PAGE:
When we start something new the brain releases a hormone called dopamine. That’s the feel good hormone released when you’re eating chocolate or having sex. It’s a survival hormone. It allowed our primitive ancestors to know what would help keep them alive (e.g. eating food) and the species going (having sex).
So why does starting something new release this feel-good hormone? Because, as Chris Cade explains in his free “Getting Things Changed” mini-course, prehistoric survival was totally dependent on being alert to new things. Namely, prey, predators and berries. Caveman didn’t know how to raise livestock, farm or build cities. They were at the mercy of nature – both its bounty and its threats.
Have you ever seen the TV show Survivorman? After being stranded out in the wild, Les Stroud was usually happy if he hadn’t been attacked by a puma; found clean water; and had eaten at least one small snake and a handful of dandelions – over the course of seven days.
Imagine living like that your entire life?
Our ancestors were always at the whim of performing short-lived experiences like escaping a tiger, finding twelve wild berries or spearing a boar.
In our more sophisticated society, a short attention span is not so compatible with the type of material, psychological and spiritual progress that people like you and I are seeking. The opposite has become true. If you can’t focus and stick to something, you make little progress. Sure you won’t starve to death. Instead you find yourself facing a fate worse than death by wild alligator — you find yourself living a mediocre life.
Unfortunately our ancestors’ short attention span and obsessions with new threats and opportunities seems to be coded into our DNA. It is but one of the reasons we have so much trouble sticking to a personal development program for more than 12 minutes (forget about 12 months). This is why we get bored after learning a few basic greetings in a new language. This is why we give up after spending a week dieting and exercising to lose a pound of weight.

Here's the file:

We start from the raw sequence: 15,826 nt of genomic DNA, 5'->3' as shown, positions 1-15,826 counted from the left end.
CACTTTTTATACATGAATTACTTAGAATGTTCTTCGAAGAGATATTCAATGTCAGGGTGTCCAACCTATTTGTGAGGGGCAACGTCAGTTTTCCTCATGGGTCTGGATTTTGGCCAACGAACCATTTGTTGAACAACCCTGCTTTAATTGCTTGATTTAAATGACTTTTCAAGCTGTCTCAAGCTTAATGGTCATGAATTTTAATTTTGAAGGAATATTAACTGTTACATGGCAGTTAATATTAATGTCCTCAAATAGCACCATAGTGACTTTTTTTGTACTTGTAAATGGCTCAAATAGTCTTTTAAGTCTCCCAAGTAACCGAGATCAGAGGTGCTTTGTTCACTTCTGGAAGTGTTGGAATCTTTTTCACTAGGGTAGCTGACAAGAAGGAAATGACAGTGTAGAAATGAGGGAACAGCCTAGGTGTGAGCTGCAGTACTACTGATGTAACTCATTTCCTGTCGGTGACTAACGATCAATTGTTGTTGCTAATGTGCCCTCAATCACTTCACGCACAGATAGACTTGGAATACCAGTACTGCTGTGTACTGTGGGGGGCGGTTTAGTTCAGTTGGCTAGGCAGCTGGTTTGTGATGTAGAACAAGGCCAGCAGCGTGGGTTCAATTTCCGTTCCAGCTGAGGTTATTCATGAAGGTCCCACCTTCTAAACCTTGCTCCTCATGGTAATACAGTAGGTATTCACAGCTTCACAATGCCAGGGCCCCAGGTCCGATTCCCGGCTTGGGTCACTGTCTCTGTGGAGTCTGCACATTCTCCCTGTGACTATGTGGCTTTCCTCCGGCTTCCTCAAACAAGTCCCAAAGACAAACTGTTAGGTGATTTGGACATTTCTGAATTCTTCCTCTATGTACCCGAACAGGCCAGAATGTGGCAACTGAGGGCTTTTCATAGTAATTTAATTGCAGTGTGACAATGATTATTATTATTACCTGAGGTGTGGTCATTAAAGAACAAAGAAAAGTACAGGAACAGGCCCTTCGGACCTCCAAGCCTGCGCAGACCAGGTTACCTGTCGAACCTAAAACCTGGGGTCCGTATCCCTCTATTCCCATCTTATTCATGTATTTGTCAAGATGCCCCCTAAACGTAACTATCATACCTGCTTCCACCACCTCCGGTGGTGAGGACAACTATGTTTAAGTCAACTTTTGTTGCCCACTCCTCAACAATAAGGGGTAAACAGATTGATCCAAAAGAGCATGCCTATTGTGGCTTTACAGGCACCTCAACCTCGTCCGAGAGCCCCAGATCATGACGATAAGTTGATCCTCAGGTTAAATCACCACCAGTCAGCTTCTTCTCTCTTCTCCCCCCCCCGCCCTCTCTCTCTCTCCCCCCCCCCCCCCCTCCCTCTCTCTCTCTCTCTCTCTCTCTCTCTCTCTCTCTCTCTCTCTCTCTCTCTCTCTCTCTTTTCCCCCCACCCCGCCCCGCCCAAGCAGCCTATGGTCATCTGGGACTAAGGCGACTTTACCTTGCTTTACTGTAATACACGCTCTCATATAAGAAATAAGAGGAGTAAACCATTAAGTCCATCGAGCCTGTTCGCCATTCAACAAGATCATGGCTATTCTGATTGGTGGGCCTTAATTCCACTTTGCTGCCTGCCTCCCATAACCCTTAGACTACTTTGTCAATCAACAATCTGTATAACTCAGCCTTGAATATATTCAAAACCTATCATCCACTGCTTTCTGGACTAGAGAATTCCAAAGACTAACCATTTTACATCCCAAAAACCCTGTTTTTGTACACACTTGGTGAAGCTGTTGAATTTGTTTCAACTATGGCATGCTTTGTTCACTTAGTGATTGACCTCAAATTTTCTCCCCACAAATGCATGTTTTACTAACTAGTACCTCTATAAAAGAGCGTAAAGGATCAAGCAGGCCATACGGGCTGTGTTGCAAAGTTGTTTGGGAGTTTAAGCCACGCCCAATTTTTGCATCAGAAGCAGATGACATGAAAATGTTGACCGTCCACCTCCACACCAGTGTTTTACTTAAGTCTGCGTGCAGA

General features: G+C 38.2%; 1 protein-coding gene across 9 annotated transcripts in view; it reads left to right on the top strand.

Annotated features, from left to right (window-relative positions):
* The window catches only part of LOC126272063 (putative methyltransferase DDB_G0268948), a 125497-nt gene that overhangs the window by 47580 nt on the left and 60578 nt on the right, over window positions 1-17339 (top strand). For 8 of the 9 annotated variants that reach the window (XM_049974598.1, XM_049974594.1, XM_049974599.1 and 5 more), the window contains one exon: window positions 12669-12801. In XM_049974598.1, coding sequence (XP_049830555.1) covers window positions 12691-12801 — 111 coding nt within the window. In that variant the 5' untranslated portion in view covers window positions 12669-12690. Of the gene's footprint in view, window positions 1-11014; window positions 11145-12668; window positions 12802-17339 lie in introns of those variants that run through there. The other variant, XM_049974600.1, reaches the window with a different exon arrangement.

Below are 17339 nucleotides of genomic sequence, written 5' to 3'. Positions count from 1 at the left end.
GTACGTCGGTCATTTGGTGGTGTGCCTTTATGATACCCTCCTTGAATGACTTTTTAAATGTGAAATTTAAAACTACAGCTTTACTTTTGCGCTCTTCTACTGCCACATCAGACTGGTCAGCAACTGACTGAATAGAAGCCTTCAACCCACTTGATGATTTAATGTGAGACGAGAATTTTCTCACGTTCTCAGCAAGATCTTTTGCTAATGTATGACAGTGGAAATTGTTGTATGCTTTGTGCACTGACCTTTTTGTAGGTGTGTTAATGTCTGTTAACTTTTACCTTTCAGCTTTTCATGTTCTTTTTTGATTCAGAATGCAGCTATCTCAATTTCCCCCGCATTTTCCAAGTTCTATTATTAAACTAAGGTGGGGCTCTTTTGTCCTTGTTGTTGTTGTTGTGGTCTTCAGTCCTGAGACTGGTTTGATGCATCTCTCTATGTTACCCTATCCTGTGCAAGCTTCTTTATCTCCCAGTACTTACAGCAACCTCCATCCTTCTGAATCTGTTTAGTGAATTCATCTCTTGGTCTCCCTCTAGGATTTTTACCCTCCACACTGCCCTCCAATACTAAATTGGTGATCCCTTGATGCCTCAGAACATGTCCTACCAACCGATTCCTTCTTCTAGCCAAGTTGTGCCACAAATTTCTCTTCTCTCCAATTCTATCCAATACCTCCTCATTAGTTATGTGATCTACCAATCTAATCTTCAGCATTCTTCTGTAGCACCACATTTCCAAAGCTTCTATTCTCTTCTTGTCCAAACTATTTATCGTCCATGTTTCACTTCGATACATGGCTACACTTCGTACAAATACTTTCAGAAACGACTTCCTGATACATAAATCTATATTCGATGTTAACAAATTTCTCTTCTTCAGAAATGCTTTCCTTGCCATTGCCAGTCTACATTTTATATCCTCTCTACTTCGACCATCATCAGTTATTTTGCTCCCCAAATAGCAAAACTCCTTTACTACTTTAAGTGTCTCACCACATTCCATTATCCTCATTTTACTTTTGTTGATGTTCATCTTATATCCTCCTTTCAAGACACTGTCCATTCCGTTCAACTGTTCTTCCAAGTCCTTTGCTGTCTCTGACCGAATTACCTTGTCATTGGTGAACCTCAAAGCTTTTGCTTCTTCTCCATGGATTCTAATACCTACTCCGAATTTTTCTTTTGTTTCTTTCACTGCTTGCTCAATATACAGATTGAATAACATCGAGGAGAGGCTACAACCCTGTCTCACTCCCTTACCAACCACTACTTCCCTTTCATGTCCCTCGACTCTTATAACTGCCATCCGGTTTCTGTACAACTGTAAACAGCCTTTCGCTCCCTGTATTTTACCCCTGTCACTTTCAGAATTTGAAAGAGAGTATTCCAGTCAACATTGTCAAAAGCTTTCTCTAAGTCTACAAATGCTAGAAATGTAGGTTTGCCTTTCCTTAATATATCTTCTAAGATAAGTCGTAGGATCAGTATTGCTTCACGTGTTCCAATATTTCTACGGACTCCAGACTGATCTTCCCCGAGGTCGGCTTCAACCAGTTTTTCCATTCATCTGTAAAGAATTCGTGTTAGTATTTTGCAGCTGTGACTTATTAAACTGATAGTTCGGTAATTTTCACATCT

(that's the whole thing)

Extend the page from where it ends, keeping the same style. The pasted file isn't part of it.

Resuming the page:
Nonetheless, all of us have experiences where a burning desire, aroused will power or life-and-death necessity has made us commit to certain long-term goals… and achieve them. And we know that the satisfaction of finishing a self improvement course, changing a habit or learning an instrument produces a deep sense of joy and wellbeing (that the fleeting dopamine rush of food and sex can not compete with). Nothing against food and sex, mind you – but life is so much more.
I don’t believe our ancestors were put on this planet to just survive… I believe we were given the gift of evolution so that we could THRIVE.
The other day I introduced you to Chris Cade’s complimentary transformational mini-course called “Getting Things Changed.”
This 7 day email-based course helps you overcome all identify the mental obstacles to doing what needs to be done to achieve your big goals in life. You can get all seven lessons for free by going to:
Each day, for seven days, you get something new. A little dopamine shot to help you along as Chris unravels many of the mysterious subconscious blocks stopping you from achieving your most important goals in life.